Rolling Meadows' Milas has reason to smile

Rolling Meadows' Milas has reason to smile

Wednesday, Sept. 21, 2011
Posted: 11:17 a.m.

By Taylor Bell
CSNChicago.com

Jack Milas smiles too much. Maybe it is because he is examining his awesome passing statistics. Or the Rolling Meadows quarterback knows he has another year to get even better and he hasn't been sacked by a linebacker as mean as Dick Butkus.

"I always smile. I'm just a happy person. I just like to have fun," Milas said. "I have several goals this season -- complete 70 percent of my passes, lead the area in touchdown passes and yards passing, be the No. 1 quarterback in the area, be a leader, don't get down like I did last year, have fun and keep smiling."

The 6-foot-2, 192-pound junior has good reason to smile. He is one of the most prolific and accurate and productive passers in the state. In four games, he has completed 68 percent (108 of 160) of his passes for 1,261 yards and 15 touchdowns for a 3-1 team that hopes to contend in the Mid-Suburban East Conference.

Milas is on pace to become only the fifth player in state history to pass for more than 4,000 yards in a season. In his opener, he passed for 493 yards, 13th on the all-time single-game list. He was 33-of-59 in that game, then was 16-of-20 for 294 yards and four touchdowns in a little over a half in last Friday's 53-7 rout of Hoffman Estates. He'll test Wheeling Friday night at homecoming.

"He is as accurate as any quarterback I've been around," said coach Matt Mishler. "It's too early to compare him to (former Prospect star) Miles Osei, the most accurate high school quarterback I have seen. But Jack is right there. He has all the throws. He has swagger. He understands the game. He is a Division I prospect and there isn't a lot he can't do with a ball."

Rolling Meadows' spread offense, which averages 37.7 points per game, is effective because Milas has two exceptionally talented receivers in Artie Checchin and Ryan Gunderson, who operate on one side, while Tyler Bobowski and John Burkiewicz or Jacob Grant line up on the other side.

"It's four-wide-and-let-it-fly. We pass the ball to set up our run," Milas said. "That's why Missouri is my dream school. They run a spread offense and I want to be in an offense that throws the ball. I like what they do. It is like our spread. They don't run much. They rely heavily on the quarterback."

Until four weeks ago, nobody knew anything about Milas. Neither he nor Rolling Meadows commanded any respect. The Mustangs were picked to finish last in their division. Milas was a defensive end as an eighth grader, then decided to try out for quarterback as a freshman. As a sophomore, he started the last five games for a 4-5 team, then suffered an arm injury.

So nobody expected very much from Rolling Meadows this season -- except Mishler, Milas and the folks in Rolling Meadows.

"I expected (Milas) to be what he has been this year," said Mishler, who was the offensive coordinator last season. "I'm not surprised by what he has done. He always has had arm strength and accuracy. I knew he could get better. If he can function like this with the line in front of him, the sky is the limit."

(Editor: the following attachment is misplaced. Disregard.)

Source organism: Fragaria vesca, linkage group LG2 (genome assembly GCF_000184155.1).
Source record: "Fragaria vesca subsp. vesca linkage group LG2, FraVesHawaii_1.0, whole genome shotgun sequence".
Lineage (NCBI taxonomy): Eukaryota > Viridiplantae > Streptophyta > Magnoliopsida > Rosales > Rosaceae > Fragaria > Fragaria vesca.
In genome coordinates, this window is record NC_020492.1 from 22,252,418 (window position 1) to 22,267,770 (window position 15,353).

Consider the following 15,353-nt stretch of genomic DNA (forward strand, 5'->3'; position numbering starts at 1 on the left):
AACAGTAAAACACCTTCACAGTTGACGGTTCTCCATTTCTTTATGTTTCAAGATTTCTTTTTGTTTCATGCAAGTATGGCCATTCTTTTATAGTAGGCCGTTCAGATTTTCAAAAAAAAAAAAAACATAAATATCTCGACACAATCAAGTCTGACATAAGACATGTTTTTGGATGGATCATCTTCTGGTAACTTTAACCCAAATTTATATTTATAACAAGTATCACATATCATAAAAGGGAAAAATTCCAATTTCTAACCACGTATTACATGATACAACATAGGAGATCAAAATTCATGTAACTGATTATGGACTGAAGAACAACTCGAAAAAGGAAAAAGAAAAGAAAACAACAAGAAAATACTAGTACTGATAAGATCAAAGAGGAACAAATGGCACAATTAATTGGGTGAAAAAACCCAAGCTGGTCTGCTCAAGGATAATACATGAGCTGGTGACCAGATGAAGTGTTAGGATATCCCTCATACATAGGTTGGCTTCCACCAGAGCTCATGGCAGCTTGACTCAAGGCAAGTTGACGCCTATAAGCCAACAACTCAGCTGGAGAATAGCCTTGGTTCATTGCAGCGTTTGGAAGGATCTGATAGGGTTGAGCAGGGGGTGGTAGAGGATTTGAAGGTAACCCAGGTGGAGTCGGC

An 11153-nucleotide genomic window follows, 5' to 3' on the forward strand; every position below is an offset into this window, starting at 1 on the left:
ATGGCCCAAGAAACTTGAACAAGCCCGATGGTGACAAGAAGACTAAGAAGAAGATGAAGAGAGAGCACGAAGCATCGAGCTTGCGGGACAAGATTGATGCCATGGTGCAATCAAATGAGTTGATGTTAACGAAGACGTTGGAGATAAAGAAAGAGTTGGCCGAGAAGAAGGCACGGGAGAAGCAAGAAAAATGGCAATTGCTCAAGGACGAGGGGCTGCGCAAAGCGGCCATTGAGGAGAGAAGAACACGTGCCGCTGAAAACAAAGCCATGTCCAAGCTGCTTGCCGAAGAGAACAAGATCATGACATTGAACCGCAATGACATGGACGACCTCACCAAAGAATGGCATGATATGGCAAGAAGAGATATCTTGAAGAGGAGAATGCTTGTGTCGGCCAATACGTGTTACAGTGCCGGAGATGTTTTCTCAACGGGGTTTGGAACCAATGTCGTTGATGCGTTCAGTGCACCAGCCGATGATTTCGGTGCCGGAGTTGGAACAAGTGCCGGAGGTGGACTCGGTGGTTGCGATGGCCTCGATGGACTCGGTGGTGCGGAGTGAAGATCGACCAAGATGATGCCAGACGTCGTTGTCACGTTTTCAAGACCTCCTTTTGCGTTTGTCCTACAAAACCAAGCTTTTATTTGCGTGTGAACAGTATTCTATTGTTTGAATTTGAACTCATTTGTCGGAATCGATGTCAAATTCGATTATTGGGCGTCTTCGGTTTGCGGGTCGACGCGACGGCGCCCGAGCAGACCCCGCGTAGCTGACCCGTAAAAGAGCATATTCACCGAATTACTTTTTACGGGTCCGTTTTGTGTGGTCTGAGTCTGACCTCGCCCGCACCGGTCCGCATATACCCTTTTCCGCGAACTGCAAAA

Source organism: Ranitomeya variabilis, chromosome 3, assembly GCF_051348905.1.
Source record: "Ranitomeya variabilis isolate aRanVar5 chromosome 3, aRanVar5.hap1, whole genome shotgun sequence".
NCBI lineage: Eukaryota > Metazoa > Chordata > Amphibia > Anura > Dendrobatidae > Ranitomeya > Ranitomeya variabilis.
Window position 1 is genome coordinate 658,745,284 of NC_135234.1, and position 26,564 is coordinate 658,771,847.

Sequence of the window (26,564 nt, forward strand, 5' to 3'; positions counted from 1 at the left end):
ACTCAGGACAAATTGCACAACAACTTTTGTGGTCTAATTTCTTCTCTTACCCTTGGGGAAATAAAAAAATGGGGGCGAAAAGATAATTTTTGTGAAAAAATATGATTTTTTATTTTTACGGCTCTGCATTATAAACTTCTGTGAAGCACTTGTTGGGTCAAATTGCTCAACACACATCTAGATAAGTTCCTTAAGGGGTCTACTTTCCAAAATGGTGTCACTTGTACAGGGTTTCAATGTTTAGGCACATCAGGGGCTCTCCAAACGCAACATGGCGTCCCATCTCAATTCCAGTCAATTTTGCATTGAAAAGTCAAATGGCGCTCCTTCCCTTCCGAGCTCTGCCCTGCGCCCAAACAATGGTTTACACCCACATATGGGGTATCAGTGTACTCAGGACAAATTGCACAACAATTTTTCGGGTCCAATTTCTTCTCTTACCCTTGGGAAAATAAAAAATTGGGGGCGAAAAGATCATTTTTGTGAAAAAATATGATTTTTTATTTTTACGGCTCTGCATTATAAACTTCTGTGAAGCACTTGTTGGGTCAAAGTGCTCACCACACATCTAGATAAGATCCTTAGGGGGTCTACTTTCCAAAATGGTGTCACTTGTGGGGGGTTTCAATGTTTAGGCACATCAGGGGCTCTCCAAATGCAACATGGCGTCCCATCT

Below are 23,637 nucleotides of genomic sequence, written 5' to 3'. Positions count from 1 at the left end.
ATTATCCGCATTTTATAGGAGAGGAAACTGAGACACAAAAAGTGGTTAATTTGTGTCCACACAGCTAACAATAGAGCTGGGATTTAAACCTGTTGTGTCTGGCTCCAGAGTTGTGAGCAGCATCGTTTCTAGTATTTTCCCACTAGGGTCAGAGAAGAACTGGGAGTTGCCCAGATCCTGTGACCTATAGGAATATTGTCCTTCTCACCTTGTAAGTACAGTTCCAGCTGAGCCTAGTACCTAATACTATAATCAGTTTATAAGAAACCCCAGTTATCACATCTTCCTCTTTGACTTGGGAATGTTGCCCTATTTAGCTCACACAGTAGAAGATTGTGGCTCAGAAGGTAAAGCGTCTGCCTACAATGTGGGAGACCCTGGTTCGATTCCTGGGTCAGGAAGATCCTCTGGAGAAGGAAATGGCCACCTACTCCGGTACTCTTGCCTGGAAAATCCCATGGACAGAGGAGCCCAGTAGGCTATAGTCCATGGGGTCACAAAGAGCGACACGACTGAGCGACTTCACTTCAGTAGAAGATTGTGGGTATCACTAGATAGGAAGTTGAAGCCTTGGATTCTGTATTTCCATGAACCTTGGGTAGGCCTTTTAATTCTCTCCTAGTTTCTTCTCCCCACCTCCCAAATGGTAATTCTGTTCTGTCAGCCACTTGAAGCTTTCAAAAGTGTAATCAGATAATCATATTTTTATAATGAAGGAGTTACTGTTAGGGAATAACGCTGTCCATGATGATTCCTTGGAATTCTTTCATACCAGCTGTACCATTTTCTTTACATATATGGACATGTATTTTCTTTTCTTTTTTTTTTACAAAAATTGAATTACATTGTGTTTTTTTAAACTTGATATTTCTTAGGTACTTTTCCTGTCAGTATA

Milas isn't surprised, either. "The players and coaches knew we would be good. We returned every skilled player and a lot of defensive players. We just had to put it together. Last year, nobody was like a team. Now we have great leadership. Our team always hangs out together. Now I have a lot of fun completing passes," he said.

To improve his footwork and ability to read defenses, he attended Jeff Christensen's quarterback camp. He didn't like defense and wanted to be a quarterback. As a pitcher and third baseman on the baseball team, he knew he had a strong arm. And he played quarterback in pickup football games.

"I love football. It's my favorite sport, what I want to pursue in college," said Miles, a versatile athlete who also plays basketball.

"Baseball is fun but it doesn't have the same feel as football. Football is a team sport, intense, with highs and lows. But the highs are great. I want to go somewhere where I have a chance to play in college at the highest level I can."

Milas credits Christensen and Rolling Meadows offensive coordinator Steve Kolodziej for sharpening his skills and teammate Checchin for helping to change his attitude and approach to the 2011 season.

"I learned to be a leader, to make all the throws, how to warm up, proper footwork," he said about working with Christensen. "And Artie always tells me that I was too uptight as a sophomore, that I didn't feel as if I belonged on the varsity. Now he tells me to have fun."

He hopes college recruiters who haven't heard about him will look at his film against York, to check out what he describes as "my most memorable throw."

"It was fourth down and 15 and we never had run a slot post play before," Milas explained. "I threw a 20-yarder to Gunderson on a post across the middle. He cleared the linebacker and got to the one-yard-line for first down. We scored and won the game. It showed my accuracy, knowing what the coverage was and what I had there.

"Nobody knew who I was four weeks ago. Now I am making progress and doing everything I can to be recruited. I hope people will notice me. I hurt my arm in baseball and took two months off from throwing. So I plan to work harder in the off-season. I can be twice as good as I am."

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